CAZ Investments Quarterly Letter
Quarter 3 - 2010
We would like to welcome our two new employees, Ms. Michelli Cockburn and Ms. Janet Jenkins.
Ms. Cockburn serves as Marketing Associate and Compliance Officer for Inroads Capital Management, coordinating marketing material and overseeing governmental regulatory and client contractual compliance issues for the firm. Michelli has over 12 years of experience in the financial services industry most recently including work as a Marketing Client Consultant for VALIC. Prior to VALIC, Ms. Cockburn worked for nine years for AIM Investments where she held several positions including Marketing Quality Coordinator and lead Design Project Manager for AIM’s marketing and financial PowerPoint presentations. Michelli earned her B.S. degree in Mass Communications with academic honors from Norfolk State University and her M.B.A. from the University of Phoenix.
Ms. Jenkins serves as Inroads Capital Management LLC’s Head Equity and Fixed Income Trader. She also manages operational activities regarding the firm’s portfolio management system. Having worked with a number of Houston investment advisory firms, over the past 20 years, Janet brings a wealth of experience and relationships to her roles. Prior to joining ICM, Janet was Head Trader at Chilton Capital Management LLC and at CAZ Investments / Roger H. Jenswold & Co (for eight years). At Maxxam, Inc., Janet began her career working as a Trading Assistant and over the next thirteen years performed a variety of roles, including Portfolio Manager of their Equity Arbitrage Portfolio. Her personal interests include volunteering for St. Jude Children’s Research Hospital, playing golf, and traveling.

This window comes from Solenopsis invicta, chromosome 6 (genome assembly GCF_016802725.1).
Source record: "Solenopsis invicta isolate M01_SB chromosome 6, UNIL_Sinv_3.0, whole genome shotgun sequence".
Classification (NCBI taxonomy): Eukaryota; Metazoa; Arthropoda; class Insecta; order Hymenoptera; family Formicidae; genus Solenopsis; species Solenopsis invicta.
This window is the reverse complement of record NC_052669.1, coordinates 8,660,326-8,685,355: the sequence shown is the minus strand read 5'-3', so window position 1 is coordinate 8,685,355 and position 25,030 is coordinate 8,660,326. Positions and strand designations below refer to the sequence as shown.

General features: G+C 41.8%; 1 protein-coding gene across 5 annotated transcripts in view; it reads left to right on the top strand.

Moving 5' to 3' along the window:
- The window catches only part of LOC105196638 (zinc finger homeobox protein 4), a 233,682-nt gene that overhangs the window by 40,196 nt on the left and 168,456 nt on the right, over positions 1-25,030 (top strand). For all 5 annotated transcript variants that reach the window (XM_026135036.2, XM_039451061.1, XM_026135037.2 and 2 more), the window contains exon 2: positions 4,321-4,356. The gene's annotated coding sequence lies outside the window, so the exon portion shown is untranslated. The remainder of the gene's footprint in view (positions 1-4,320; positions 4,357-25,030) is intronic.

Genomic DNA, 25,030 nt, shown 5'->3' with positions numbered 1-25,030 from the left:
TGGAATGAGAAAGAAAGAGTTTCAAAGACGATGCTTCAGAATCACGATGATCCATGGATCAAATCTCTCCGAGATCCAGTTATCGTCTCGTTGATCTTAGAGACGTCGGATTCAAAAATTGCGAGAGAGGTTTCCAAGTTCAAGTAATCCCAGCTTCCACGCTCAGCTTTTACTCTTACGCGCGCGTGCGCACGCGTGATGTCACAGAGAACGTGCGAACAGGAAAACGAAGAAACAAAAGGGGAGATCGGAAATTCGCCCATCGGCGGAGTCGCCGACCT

Merely reviewing the market’s final outcome for the 3rd quarter might lead one to believe the quarter was mildly boring. However, the market’s reality was a bit different as the market experienced sharp volatility at times. Nonetheless, the final result was a modestly higher market value from the beginning of the quarter’s value. Most major indices increased by 3 – 6% during the quarter, leaving most indices in positive territory by approximately 2.5% for year-to-date 2010.